Some pretty incredible images from Nunavut and the far north. We love posting a glimpse of life in the Arctic since the colors and vastness of the landscape are truly unique and fascinating. The simplicity in life and the enduring landscape give one a sense of timelessness. Churchill summer adventures will soon provide a platform to see and interact with the natural treasures of the Arctic. Enjoy!
Northwest Territories’ Canol Trail. Jared David Sean Etchinelle photo.
Taloyoak, Nunavut! Life in the north in a mini amauti. Charlene Aningak Pauloosie photo.
Majestic northern sunrise.CBC photo.
Gorgeous day for a ski in Cape Dorset, Nunavut. Manny Noble photo.
Northern lights burst into the sky over Pangnirtung, Nunavut. Mike Helms photo.
Enjoying the beautiful day in Coral Harbour. Sabrina Nakoolak photo.
This massive ice berg off the coast of Ferryland, Newfoundland has been the talk of Canada and other world news stations. What a natural way to enjoy the day..gazing at icebergs floating by.
Iceberg chasers flocked to the coast of this town with a population of only 465 to gaze out at “Iceberg Alley” as this area of the Atlantic is known. This daunting iceberg is 15 stories high above waterline. However this only accounts for 10 per cent of its mass with the other 90 per cent below the surface.
“Most folks can’t wrap their heads around how big it is,” Barry Rogers, the owner of Iceberg Quest Ocean Tours, a Newfoundland tour operator, said in an interview on Thursday.
Over 600 icebergs have drifted into the North Atlantic shipping lanes so far this April, which is widely known as the beginning of iceberg season. The normal count for this time of year is around 80. And, while this parade of sorts is great for watchers the fishing industry in St. Johns for one is being held hostage. The entrance to the harbor is blocked by the dangerous behemoths and the fishermen are waiting for the winds and currents to clear a safe channel.
Icebergs of this size have been 15,000 years in the making. Snow on Greenland turned eventually to glaciers which broke free within the last few years and slowly floated out of Baffin Bay. Eventually the bergs are caught in the Labrador current heading south and end up in Iceberg Alley.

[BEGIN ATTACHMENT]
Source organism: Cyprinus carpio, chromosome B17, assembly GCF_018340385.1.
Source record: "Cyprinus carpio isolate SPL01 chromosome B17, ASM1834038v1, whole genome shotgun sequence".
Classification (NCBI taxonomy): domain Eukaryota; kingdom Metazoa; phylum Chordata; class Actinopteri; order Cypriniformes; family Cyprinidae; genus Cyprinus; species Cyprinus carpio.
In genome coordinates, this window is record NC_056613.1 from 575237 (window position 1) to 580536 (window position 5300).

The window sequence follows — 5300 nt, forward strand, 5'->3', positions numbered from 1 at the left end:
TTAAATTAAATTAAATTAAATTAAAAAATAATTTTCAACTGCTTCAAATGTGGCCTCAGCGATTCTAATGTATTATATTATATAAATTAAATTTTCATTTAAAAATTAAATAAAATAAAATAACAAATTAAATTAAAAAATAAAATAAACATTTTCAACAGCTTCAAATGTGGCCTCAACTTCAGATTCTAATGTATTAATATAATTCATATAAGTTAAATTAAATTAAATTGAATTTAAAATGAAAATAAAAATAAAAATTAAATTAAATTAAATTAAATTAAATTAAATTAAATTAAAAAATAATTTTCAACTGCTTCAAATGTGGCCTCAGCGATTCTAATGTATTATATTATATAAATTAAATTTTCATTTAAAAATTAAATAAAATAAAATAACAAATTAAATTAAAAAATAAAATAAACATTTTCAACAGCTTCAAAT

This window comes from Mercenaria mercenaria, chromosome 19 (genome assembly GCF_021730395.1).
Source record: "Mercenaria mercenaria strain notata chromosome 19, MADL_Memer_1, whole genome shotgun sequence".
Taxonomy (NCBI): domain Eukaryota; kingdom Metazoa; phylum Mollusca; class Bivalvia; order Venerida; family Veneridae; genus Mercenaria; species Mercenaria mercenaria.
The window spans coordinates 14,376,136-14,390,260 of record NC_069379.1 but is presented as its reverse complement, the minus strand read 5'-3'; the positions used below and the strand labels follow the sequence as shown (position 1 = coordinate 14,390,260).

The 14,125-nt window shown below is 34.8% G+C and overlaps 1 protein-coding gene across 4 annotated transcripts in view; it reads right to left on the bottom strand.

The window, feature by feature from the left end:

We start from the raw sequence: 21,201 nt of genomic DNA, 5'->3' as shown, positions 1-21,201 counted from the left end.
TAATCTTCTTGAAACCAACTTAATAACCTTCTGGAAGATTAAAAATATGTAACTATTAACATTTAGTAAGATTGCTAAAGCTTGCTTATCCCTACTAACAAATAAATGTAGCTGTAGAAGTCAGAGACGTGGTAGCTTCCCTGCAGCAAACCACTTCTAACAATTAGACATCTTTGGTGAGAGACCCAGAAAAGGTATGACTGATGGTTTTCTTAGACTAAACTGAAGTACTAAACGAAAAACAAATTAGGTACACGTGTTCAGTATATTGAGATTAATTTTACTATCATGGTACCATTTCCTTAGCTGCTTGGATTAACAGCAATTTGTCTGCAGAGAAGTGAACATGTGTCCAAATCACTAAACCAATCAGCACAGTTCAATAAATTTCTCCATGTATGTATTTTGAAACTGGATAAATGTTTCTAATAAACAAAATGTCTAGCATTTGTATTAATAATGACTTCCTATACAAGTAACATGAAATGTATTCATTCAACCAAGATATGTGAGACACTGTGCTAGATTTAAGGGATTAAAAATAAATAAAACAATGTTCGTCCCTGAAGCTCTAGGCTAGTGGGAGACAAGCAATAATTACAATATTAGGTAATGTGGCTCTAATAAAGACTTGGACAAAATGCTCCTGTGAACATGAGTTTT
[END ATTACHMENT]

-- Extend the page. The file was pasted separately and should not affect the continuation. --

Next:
Arctic Easter egg hunt on the Arctic Ocean at Cambridge Bay. CBC photo.
This Easter egg hunt on the frozen Arctic Ocean at Cambridge Bay, Nunavut will make all other egg hunts across the Earth pale in comparison. What a way for the kids to celebrate Easter! I’m sure there were many polar bear monitors around as well!
Mario Tama photographed these breathless Arctic photos from a Lockheed P-3 accompanying a NASA crew carrying out Operation Icebridge, an operation initiated to measure Earth’s glaciers and ice sheets. The stillness, colors and textures of the Arctic landscape left Tama speechless.
“It’s such an unexpected landscape,” he says. “It felt like we were flying over a different planet.”
NASA spends 10 weeks each spring in the Arctic when the ice levels are at their highest using a pair of laser altimeters to record ice elevation and three types of radars to measure snow – one of which reaches 300 feet down to bedrock. Flying shifts of up to 12 hours, the crew surveyed hundreds of miles of coastline along Ellesmere Island in Canada and Greenland. While researchers focused on computer screens, Tama focused his camera on a landscape without scale.
“I was looking at shapes and features that I had never seen in my life,” Tama says. “We’d drop through the clouds or take a turn into a valley, and I’d be sitting there trying to process, what am I looking at?”
Last year the National Snow and Ice Data Center NASA and operation IceBridge announced the lowest ice levels for the Arctic and Antarctic in the past 38 years.
“Changes in Arctic sea ice is seen as one of the primary indicators of climate change,” says Nathan Kurtz, project scientist for Operation IceBridge. “It’s been changing so rapidly—the Arctic has been changing and warming. What we’re trying to do is get a sense of what’s driving some of the bigger changes that we’re seeing.”
Tama’s stunning images remind us all of the majestic beauty of the north that is in jeopardy due to global warming!
Ellesmere Island ice field. NASA photo.
Ice pack near Ellesmere Island. NASA photo.
Ice along the Baffin Island coast Greenland. NASA photo.
NASA avionics technician surveys the Arctic landscape. NASA photo.